In the 80’s, sex workers’ response to HIV in Australia was immediate and tangible. Sex workers organised together to do voluntary peer education work, including the distribution of condoms in street based sex working areas. Brothel sex workers demanded the right to use condoms, educating their clients and the brothel owners in the process. By the late 1980’s, condom use was up to 90%, setting an environment for an unprecedented positive public health story. To date, there has been no recorded transmission of HIV through sex work in Australia.
“Sex workers have worked hard to spread the word about HIV prevention through peer education. Unwavering vigilance, dignity and meticulous attention to detail has characterised the Australian sex worker response to HIV AIDS" said Scarlet Alliance Manager Janelle Fawkes. “Low rates of HIV among sex workers in Australia is a result of the passionate and dedicated work of sex worker peer educators. In brothels, in the workplaces of private workers and on the streets, sex workers are the safe sex educators, leading the way for low rate of HIV among sex workers in Australia”.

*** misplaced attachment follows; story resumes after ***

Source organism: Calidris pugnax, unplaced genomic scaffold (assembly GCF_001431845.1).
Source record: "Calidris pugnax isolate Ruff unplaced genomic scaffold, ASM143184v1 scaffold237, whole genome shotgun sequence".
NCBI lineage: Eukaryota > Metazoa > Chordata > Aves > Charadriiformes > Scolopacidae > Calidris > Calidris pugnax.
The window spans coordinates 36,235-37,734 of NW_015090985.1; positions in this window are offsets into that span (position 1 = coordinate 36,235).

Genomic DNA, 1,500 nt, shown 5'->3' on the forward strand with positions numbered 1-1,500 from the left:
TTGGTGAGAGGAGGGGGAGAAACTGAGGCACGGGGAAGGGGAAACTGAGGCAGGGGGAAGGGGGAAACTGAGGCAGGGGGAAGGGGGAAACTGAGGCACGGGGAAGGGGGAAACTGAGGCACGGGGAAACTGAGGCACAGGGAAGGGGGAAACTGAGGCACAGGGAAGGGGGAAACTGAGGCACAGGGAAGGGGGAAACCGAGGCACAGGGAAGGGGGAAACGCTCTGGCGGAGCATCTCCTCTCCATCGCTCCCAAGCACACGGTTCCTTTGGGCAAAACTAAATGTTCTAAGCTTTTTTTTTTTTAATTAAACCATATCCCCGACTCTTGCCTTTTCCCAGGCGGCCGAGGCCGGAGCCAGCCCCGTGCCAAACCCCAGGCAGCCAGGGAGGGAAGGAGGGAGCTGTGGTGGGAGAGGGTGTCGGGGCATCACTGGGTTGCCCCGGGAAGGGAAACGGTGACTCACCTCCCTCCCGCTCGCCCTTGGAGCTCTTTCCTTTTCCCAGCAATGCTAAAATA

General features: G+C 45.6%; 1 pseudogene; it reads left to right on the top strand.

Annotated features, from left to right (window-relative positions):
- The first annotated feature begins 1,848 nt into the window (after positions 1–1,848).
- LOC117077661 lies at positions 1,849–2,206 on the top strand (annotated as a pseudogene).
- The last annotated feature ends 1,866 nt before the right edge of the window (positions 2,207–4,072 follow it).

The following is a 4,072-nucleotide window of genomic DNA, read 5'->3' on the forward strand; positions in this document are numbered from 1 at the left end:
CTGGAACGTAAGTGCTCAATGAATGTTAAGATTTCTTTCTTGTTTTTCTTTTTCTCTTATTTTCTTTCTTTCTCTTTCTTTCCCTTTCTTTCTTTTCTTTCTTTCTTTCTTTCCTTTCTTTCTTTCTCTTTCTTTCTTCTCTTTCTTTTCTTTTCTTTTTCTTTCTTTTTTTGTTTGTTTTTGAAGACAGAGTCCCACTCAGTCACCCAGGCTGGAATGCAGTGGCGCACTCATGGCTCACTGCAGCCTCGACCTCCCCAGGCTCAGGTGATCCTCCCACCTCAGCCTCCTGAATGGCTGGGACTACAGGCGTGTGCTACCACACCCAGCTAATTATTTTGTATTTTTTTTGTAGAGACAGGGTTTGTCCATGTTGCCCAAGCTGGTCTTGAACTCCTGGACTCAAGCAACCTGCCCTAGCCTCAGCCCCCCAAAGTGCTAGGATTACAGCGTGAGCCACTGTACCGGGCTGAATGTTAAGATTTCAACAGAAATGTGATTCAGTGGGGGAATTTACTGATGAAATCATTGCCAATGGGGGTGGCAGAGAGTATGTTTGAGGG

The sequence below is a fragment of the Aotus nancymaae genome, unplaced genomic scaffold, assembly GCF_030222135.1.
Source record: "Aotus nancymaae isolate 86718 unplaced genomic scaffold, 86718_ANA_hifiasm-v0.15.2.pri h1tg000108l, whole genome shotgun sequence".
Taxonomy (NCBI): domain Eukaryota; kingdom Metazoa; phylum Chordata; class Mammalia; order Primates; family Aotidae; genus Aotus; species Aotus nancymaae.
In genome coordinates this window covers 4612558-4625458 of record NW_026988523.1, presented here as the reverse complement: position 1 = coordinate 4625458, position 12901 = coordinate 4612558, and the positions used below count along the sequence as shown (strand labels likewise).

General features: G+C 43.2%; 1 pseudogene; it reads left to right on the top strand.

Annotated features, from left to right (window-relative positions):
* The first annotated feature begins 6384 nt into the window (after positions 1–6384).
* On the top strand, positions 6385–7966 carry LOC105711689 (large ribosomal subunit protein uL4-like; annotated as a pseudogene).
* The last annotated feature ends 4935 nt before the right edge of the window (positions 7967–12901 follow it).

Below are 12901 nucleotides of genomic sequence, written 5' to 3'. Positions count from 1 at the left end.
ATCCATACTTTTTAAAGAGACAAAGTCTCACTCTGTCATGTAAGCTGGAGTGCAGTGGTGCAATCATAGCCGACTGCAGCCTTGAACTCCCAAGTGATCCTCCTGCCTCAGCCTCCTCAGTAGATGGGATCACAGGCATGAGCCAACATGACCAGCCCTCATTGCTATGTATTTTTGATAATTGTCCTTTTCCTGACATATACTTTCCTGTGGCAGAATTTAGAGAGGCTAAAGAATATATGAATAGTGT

“Recognition of the vigilance of sex workers who have, since the 80’s, promoted and implemented safer sex practices in their workplaces, is long overdue” Janelle Fawkes, Scarlet Alliance Manager stated. "Human, legal, civil and industrial rights, access to non-judgemental and affordable health care and access to condoms, remain the ongoing challenges for sex worker rights organisations around the world. Scarlet Alliance will continue to lobby against laws that criminalise our work, stigmatise sex workers and clients and act as a barrier to sharing sex worker knowledge, such as the "Consorting" laws of South Australia and the "Move On Notices" and "Restraining Orders" in Western Australia."
Scarlet Alliance welcomes the launch of World AIDS Day, hosted by Federal Health Minister Tony Abbot.